• Reflection of user defined structs and so on is done by generating stub Java classes that themselve invoke the RenderScript JNI wrapper which then does it’s magic on the native side. I haven’t looked to hard into this yet as i want to understand the general mechanisms first. It seems to be pretty straight forward though. Due to the way stuff is reflected i don’t think that you will achieve super high performance. But usually I’d assume you’ll just fill up your data arrays, pass them to your script once and let the script itself do the heavy lifting.

From what i saw so far there are only a few tie ins with the actual Android system. I haven’t looked into libacc yet. But if it is based on LLVM a port to the desktop might even be possible to some extend. I could imagine this to be a fun side project 🙂

It seems that due to the preparations for having scripts run on the GPU the mechanism of passing data to and from the script is a little strange. You create Allocations which are stored in global vars in your renderscript (at least that’s how it is done in the samples). Once your root renderscript is invoked you take the pointers to those allocations and pass them to your actual functions as arguments (again, just judging from the samples which probably illustrate best practices). That will make it a lot easier to get this going on the GPU, altough i still have my reservations with regards to what is actually used as GPU code (bitcode to GLSL? GPU specific machine code? Who knows). There also seem to be a couple of intrinsics like rsForEach:

(taken from the HelloCompute example, a basic image filter that transforms an rgb888 image to a monochrome image). I assume those intriniscs will be were the vectorization/distribution will come in. That looks a lot easier than what you have to do in CUDA (basically use threadIds to partition your data within the kernels themselves which is a huge pain in the ass…). It looks a lot more like OpenMP with its pragmas to me.

So, after a closer look Renderscript looks pretty interesting after all. Using it in conjunction with the new 3.0 SDK is a breeze (once you understand it). However, i still think it is lacking in one crucial aspect: documentation.

Dear Google, please write a proper developer guide AND reference for Renderscript. The current introduction to Renderscript is utterly confusing while the actual implementation is pretty straightforward to understand. Not everyone has the time to plow through the sources to figure stuff out. Also, a complete reference of the intrinsics and API would be a huge plus.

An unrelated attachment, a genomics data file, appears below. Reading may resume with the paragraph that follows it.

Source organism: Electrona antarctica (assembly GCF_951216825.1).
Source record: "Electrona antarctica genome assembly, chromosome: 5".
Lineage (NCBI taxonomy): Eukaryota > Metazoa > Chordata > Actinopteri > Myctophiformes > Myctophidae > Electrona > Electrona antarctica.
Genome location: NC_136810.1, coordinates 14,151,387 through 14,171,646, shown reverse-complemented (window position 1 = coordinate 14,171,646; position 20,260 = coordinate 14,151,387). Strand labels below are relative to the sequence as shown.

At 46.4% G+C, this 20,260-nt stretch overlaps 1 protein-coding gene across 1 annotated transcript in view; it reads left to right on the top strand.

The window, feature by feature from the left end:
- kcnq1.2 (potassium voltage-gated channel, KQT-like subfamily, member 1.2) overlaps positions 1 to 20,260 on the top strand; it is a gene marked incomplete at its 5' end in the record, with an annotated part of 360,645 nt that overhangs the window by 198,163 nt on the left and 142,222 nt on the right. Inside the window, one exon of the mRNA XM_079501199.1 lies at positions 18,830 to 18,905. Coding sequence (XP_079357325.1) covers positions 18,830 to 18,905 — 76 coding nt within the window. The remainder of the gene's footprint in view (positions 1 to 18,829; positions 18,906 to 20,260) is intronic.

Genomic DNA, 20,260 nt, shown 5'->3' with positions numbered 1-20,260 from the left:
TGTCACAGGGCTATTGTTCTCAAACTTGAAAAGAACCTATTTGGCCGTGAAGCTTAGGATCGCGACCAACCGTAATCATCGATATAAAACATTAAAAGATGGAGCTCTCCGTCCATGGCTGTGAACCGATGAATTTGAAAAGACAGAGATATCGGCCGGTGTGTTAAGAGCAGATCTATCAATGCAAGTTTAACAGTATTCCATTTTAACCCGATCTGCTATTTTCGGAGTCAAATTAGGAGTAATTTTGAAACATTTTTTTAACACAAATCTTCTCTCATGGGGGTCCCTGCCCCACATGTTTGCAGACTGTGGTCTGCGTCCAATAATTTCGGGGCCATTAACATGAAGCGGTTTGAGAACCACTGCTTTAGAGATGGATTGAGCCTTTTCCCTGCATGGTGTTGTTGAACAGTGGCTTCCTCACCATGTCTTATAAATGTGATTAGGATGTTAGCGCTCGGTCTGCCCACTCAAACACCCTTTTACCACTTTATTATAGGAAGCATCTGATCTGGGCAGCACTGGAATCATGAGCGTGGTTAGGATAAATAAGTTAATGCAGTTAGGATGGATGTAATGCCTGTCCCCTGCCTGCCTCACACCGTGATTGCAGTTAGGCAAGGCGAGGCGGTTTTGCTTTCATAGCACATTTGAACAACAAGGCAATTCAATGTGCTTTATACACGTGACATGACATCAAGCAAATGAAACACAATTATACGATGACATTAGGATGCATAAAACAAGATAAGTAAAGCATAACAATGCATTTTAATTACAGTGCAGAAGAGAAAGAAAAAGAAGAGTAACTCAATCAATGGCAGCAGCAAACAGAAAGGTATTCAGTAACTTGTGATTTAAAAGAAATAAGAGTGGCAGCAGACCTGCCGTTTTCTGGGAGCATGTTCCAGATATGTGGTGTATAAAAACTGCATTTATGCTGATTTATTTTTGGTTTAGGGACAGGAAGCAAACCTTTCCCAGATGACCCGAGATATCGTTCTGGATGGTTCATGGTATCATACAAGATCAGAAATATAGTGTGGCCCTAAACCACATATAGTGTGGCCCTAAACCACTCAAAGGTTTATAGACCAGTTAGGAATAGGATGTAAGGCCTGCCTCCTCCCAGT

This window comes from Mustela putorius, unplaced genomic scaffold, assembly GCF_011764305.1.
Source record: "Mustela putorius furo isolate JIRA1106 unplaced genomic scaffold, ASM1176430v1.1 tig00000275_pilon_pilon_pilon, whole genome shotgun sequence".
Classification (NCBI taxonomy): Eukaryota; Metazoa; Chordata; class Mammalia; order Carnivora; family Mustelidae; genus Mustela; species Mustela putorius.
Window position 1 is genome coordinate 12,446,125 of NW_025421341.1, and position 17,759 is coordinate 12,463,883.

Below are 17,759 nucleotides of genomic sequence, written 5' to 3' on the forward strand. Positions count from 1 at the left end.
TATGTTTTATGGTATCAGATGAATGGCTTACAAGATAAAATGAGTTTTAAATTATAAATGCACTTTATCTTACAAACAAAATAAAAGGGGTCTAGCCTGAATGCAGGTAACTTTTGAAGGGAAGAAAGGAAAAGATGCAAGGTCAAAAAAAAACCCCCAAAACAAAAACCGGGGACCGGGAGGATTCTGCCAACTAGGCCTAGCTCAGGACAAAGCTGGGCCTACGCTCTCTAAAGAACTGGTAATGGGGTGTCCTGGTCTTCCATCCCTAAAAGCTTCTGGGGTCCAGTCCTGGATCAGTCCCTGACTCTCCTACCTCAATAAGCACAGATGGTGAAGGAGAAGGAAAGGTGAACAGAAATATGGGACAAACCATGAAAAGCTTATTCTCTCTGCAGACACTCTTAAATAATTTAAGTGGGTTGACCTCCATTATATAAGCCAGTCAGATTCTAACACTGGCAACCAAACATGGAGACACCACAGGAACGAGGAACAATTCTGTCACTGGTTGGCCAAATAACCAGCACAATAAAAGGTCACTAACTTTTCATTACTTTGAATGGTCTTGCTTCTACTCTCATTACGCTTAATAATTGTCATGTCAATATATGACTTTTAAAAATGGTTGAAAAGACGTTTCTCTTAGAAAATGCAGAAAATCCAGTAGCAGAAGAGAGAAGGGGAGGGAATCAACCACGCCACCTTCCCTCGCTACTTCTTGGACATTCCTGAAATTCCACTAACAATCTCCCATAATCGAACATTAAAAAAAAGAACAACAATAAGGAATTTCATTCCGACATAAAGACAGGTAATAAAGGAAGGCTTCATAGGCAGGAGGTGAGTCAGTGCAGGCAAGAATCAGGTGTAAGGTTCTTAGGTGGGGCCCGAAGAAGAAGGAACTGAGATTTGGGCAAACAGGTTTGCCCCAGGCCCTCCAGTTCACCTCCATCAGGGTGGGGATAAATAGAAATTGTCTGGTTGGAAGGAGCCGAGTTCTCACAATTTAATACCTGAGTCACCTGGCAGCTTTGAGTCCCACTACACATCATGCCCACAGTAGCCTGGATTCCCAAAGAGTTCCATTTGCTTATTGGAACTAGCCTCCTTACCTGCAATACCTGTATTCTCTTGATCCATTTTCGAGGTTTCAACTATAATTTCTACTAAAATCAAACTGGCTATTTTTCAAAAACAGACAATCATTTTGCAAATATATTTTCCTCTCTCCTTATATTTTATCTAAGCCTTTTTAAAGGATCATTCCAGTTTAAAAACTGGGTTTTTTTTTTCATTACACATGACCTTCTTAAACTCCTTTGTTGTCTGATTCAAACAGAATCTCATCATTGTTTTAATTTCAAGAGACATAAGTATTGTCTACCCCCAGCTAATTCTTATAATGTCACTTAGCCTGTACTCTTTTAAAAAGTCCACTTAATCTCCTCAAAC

And finally, here’s an excerpt from the CPU runtime lib (at least i call it like that now…):

OH GOD! ARE YOU SERIAL! 😀

In all seriousness though. I can see how that is the easy way out so you don’t impose any explicit batching on your API clients. I know the intention is to provide a simple way to slap an image to the screen. But people will assume it can do a lot more. Maybe adding an optional explicit batching mechanism would be a good idea. I know there’s no dynamic allocation during runtime, so a batching mechansim that lets you “draw” rects/pointsprites/points/lines/whatever primitives to a preallocated Mesh would be a nice alternative imo (e.g. something like ImmediateModeRenderer in our shitty lib, with packed vertex colors…).

In any case. After that little journey i can see the usefulness of Renderscript. That was not appearant to me from reading the official docs though. I’d probably still use straight NDK for anything more complex than say a basic image filter or pitch detection, especially due to the available debugging facilities. But for things like vertex skinning Renderscript could be a nice alternative to quickly churn out some native code. Plus, the JIT is indeed a real time safer. I’m not so sure about the parallelism feature though which seems to be explicit (albeit elegantely so). Image manipulation and skinning lend themselves well to parallelization. I also have to look into how vectorization is achieved (NEON etc.). The NDK Gcc can supposedly do the same as the JIT compiler (at least i assume it can) or you can use the intrinsics for NEON (which is off course a lot more cumbersome than having the JIT/AOT compiler do that for you). In any case, it’s pretty nifty.

Final thought: Renderscript is only available on Android 3.0. From what i understand it is not targeted at phones but tablets instead, which is perfectly fine. Can we expect a port of Renderscript in it’s 3.0 form to Android 2.4? I sure hope so.

edit: just found out what libacc is/does/where it comes from. Obfuscated Tiny C compiler! Awesome sauce! Gonna give that a try. Would be awesome for a simple scripting solution. That’s an interesting solution for a “JIT” compiler i have to say. I don’t see the tie in with LLVM anywhere. I assume that’s not done in rs_ScriptC after all. Hrm… puzzling.